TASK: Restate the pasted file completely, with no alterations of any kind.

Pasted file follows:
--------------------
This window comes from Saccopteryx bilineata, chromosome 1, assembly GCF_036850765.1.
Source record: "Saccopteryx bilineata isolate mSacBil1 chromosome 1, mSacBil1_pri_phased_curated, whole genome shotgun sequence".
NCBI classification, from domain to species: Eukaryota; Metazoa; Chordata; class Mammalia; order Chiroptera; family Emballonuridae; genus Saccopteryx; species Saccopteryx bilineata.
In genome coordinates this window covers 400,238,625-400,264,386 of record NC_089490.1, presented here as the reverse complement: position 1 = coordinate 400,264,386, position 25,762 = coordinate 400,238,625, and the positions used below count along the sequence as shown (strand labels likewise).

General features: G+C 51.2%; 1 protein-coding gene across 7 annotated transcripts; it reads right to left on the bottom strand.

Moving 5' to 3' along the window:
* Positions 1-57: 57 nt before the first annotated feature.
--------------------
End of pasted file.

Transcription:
This window comes from Saccopteryx bilineata, chromosome 1, assembly GCF_036850765.1.
Source record: "Saccopteryx bilineata isolate mSacBil1 chromosome 1, mSacBil1_pri_phased_curated, whole genome shotgun sequence".
NCBI classification, from domain to species: Eukaryota; Metazoa; Chordata; class Mammalia; order Chiroptera; family Emballonuridae; genus Saccopteryx; species Saccopteryx bilineata.
In genome coordinates this window covers 400,238,625-400,264,386 of record NC_089490.1, presented here as the reverse complement: position 1 = coordinate 400,264,386, position 25,762 = coordinate 400,238,625, and the positions used below count along the sequence as shown (strand labels likewise).

General features: G+C 51.2%; 1 protein-coding gene across 7 annotated transcripts; it reads right to left on the bottom strand.

Moving 5' to 3' along the window:
* Positions 1-57: 57 nt before the first annotated feature.